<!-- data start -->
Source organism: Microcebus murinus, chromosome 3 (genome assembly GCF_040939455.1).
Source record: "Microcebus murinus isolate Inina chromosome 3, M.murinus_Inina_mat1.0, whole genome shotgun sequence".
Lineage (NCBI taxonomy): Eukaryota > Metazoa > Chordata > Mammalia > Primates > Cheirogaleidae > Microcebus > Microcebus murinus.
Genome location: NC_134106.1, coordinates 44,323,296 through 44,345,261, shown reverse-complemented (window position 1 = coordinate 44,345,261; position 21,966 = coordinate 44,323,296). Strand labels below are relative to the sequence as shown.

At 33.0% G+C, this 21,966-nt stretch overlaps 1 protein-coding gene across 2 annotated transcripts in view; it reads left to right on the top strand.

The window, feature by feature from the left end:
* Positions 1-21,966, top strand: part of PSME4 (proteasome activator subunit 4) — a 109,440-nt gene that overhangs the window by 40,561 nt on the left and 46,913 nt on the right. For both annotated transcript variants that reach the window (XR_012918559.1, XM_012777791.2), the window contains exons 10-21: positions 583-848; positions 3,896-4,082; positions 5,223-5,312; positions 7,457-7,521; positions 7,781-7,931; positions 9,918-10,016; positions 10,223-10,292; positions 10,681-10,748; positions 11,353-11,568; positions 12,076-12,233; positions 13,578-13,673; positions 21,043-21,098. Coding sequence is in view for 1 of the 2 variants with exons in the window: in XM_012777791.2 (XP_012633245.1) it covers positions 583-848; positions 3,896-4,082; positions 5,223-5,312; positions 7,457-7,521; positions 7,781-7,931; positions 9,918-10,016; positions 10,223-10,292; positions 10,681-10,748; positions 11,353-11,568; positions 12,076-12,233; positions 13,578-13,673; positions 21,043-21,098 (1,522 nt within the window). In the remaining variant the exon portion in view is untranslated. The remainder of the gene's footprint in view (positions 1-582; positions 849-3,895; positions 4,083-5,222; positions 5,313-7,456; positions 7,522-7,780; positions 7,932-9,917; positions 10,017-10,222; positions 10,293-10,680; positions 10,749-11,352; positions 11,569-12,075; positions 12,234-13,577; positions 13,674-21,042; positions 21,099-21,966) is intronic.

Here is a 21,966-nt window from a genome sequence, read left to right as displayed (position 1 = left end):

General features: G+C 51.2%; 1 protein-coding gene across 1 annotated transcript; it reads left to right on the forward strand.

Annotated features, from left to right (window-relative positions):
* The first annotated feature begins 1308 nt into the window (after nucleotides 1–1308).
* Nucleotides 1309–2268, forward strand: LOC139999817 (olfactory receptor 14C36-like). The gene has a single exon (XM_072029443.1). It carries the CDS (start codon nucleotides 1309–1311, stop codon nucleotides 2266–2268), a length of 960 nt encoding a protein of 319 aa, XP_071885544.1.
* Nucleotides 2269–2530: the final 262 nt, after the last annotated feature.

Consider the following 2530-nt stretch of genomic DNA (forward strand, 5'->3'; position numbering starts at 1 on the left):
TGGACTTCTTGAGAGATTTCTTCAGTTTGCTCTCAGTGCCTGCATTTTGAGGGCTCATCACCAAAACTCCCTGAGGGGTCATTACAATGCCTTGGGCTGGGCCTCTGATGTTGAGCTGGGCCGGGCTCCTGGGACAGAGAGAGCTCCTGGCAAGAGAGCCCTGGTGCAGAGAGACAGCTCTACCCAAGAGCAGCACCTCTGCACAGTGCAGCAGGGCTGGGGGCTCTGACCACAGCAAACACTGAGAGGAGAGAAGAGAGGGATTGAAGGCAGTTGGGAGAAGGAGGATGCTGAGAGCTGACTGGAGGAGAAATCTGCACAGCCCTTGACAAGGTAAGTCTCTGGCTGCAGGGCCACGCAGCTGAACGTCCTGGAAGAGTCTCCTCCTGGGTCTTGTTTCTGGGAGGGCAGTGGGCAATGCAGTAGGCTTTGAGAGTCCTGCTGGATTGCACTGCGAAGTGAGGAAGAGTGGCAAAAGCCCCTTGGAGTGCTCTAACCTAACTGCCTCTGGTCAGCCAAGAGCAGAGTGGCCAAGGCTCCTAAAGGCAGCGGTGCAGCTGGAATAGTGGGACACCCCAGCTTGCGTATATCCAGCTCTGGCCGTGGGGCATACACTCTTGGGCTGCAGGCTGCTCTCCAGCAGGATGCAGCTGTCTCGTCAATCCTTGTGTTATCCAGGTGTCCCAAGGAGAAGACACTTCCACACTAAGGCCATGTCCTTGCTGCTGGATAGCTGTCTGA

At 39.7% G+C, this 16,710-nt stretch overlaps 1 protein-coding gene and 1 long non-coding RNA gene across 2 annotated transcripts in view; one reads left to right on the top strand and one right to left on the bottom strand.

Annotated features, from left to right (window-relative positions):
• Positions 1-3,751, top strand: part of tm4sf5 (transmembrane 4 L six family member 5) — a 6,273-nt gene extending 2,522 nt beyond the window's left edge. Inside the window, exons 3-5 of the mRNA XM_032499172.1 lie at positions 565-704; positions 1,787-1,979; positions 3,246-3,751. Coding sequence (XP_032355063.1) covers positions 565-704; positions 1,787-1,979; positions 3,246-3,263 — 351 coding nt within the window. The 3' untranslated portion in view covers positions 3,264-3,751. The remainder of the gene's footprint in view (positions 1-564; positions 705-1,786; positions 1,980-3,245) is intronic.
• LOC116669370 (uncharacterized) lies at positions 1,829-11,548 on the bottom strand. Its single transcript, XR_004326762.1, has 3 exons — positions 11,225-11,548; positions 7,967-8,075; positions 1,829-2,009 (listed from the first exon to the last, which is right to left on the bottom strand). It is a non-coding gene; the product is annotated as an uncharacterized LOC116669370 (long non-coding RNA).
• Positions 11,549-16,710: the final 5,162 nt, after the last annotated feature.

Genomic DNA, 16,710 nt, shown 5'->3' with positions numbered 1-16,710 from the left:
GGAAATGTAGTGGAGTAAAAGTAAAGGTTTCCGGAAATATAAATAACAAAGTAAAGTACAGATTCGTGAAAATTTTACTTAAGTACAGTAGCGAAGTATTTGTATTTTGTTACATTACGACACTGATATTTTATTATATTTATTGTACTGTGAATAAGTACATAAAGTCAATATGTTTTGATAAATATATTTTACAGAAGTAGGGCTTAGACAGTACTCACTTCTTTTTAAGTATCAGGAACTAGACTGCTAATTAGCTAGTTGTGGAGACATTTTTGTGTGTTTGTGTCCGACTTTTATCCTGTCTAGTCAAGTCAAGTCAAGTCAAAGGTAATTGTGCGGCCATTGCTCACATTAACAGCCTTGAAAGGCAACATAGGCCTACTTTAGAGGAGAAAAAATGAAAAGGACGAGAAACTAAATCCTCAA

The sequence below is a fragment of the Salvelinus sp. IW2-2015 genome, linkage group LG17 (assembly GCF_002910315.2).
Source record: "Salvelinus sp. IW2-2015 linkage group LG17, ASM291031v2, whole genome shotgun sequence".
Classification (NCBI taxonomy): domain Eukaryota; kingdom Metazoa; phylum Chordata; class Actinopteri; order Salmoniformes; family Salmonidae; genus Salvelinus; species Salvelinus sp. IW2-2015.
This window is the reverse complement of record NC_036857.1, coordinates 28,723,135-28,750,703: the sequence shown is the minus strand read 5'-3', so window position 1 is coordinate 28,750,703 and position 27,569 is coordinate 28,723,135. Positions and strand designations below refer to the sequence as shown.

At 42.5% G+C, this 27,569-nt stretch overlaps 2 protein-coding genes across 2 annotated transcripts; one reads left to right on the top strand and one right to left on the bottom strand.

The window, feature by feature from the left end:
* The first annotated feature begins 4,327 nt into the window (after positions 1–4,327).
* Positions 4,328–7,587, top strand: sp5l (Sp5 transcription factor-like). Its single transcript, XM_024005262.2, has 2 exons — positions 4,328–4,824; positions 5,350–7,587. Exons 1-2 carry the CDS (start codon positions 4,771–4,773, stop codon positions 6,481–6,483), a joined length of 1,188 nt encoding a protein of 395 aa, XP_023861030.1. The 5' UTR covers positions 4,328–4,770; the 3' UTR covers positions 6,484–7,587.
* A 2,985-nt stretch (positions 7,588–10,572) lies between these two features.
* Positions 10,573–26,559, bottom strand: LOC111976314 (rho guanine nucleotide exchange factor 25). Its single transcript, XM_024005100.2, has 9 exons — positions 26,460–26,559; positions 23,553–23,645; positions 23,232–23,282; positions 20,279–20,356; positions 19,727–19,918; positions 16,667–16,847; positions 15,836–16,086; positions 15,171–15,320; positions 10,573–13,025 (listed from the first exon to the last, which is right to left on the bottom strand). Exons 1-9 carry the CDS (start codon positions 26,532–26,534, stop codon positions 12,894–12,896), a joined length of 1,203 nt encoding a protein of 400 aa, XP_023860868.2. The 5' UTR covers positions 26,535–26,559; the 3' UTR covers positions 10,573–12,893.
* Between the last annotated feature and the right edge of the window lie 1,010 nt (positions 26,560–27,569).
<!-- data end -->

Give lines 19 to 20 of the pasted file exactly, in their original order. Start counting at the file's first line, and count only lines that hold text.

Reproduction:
• LOC116669370 (uncharacterized) lies at positions 1,829-11,548 on the bottom strand. Its single transcript, XR_004326762.1, has 3 exons — positions 11,225-11,548; positions 7,967-8,075; positions 1,829-2,009 (listed from the first exon to the last, which is right to left on the bottom strand). It is a non-coding gene; the product is annotated as an uncharacterized LOC116669370 (long non-coding RNA).
• Positions 11,549-16,710: the final 5,162 nt, after the last annotated feature.